Gay Jacobs, executive assistant to VP, general counsel, at PayPal, also participates in the program. As someone who appreciates organic food and has a plant-based diet, this is one way for her to access healthy, fresh organic food. “It’s been eye-opening just to see the process and to see how long it takes to grow [vegetables] and how much fresher they are.”
She typically spends time in the garden twice a week, on Tuesdays when Levine is there to answer questions, and on Fridays before the weekend starts. During growing season, she can check on her plants before the weekend, then in harvest season she’ll pick food that she can use the following Sunday to meal-prep for work. She starts out each day with a protein-packed green smoothie and eats salads every day.
Jacobs also appreciates the social and community aspect of the garden. “You see everyone else out their tending to their gardens, and we talk about what’s going on,” she said. If she and other gardeners are growing different things they sometimes will share with each other.
Loved ones in her life also give her ideas on what to do with her harvest. “One time, I had a foot-long zucchini. I didn’t know what to do with it!” she said. A friend suggested she make zucchini bread, and after experimenting with the recipe, it’s now one of her favorite things to make. She’s looking forward to zucchini season this year so that she can further perfect her recipe.
Gardening has allowed her to add new elements to her go-to dishes and soups. For example, while she was growing broccoli, she noticed how big the leaves were and wondered if they were edible. After some research, she confirmed that they are edible and chops them up for soups.
PayPal has 56 plots, up from 15 plots when the program began in 2013, and generally two employees share a plot, said Julie Vennewitz-Pierce, director of PayPal Gives. All employees are welcome to sign up and there’s usually a wait list that gives employees a spot on a first-come, first-served basis.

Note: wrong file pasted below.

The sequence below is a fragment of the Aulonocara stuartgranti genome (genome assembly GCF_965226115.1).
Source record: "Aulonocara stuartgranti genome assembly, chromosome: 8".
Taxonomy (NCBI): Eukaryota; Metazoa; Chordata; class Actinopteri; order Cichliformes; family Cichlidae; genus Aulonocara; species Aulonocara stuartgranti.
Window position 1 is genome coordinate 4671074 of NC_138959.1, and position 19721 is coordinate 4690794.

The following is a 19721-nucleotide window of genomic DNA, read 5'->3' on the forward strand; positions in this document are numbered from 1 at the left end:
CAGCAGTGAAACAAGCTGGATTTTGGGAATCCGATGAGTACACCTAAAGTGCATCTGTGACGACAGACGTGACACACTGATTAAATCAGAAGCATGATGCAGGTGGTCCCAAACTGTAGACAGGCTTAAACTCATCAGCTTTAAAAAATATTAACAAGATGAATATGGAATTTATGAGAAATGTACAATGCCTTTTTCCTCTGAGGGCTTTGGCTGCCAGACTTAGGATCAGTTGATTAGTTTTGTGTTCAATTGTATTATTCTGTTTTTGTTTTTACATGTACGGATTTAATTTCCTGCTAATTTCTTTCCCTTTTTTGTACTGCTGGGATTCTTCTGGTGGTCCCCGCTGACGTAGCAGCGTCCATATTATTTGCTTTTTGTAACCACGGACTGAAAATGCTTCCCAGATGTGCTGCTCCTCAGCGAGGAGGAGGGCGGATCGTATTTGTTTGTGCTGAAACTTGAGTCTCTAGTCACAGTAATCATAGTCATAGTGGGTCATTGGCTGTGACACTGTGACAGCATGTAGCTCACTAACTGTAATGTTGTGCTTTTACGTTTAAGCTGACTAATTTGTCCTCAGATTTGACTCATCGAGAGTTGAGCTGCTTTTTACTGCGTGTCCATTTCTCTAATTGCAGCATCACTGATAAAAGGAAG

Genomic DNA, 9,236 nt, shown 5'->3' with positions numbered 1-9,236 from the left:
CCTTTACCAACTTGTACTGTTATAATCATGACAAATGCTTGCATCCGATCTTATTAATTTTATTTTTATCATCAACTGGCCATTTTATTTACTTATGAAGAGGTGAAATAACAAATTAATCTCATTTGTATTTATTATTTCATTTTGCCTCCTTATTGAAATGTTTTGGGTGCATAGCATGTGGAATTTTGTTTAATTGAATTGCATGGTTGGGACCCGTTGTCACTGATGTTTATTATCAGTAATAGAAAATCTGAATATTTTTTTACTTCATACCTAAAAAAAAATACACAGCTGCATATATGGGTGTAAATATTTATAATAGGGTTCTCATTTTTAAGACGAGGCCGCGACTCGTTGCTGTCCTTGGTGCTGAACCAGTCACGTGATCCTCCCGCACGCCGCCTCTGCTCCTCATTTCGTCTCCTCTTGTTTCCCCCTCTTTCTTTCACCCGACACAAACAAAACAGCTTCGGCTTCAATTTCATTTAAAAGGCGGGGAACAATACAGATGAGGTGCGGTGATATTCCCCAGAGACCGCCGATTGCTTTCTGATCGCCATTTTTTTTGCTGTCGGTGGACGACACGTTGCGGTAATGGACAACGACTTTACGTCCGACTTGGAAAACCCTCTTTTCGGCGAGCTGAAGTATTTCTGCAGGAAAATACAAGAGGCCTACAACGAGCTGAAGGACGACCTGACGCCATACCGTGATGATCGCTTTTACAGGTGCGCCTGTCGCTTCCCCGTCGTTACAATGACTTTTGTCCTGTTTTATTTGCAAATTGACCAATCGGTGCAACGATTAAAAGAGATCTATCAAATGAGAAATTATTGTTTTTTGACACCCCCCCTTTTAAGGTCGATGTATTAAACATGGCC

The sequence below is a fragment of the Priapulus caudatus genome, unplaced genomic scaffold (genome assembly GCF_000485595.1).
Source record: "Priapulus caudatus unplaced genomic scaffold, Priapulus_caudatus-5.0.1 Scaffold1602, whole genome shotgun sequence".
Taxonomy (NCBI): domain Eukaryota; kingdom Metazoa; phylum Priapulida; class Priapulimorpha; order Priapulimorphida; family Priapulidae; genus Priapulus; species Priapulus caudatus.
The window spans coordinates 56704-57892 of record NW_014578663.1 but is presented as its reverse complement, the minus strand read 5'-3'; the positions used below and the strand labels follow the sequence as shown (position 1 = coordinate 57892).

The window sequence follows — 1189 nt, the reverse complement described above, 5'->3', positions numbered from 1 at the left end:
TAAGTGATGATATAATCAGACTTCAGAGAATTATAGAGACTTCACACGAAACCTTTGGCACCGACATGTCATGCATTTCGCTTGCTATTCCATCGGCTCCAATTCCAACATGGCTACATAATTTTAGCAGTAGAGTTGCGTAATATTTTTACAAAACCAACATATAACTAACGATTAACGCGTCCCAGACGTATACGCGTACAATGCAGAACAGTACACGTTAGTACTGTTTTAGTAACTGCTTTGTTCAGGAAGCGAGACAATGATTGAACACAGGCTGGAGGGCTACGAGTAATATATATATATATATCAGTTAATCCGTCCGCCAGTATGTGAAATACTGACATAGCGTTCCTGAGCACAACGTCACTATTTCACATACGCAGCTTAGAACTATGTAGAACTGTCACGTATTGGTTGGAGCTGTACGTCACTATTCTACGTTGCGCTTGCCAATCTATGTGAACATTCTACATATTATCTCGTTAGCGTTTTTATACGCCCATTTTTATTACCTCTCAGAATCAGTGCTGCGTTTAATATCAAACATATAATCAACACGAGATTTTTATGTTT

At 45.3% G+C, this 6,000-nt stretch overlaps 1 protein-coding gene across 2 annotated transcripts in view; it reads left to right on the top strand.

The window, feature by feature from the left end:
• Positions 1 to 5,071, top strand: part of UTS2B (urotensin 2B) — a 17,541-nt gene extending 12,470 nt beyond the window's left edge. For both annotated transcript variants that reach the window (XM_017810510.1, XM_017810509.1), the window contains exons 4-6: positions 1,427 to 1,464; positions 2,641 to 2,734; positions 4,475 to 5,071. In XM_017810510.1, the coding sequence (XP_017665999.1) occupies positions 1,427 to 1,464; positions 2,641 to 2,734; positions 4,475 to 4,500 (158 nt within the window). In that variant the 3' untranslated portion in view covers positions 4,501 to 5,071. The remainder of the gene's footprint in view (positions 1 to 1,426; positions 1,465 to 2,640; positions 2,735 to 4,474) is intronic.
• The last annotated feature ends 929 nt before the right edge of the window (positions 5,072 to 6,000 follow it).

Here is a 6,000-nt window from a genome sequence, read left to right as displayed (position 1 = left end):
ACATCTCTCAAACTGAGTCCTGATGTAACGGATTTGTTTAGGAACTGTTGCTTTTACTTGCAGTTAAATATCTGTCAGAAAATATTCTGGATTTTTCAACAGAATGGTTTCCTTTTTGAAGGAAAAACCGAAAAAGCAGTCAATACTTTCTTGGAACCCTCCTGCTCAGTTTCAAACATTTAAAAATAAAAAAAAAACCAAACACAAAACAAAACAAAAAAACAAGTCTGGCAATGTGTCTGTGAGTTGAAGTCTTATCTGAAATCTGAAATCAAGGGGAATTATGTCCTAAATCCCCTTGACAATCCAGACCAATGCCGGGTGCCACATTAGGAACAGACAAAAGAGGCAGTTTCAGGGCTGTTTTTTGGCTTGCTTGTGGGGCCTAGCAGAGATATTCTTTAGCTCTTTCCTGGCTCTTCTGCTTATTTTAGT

“The goal was, and still is, to provide an opportunity for employees to grow fresh vegetables, herbs and flowers in the spirit of environmental sustainability and employee wellness,” Vennewitz-Pierce said.
Moving forward, this year PayPal is working with StartOrganics to launch a composting program. Employees can learn how to compost scraps for their plots and how use that compost in their gardens.
PayPal also has a garden with 40 plots at its offices in Omaha, Nebraska, Vennewitz-Pierce said. This one isn’t managed by a vendor but by the company’s facilities team.
Currently, StartOrganic operates in California, Smothermon said. California works best from a logistical point of view. Growing seasons are different in various geographic areas of the country, and there are certain plant diseases that happen in some parts of the country but not others.
But its founders are open to working other places, he added. For example, a company in New York requested its services for an educational program.
“No matter where you’re growing, there are some basics that are universal,” Smothermon said. “Even in New York, once the weather warms up a bit, you want to have the same sort of infrastructure.”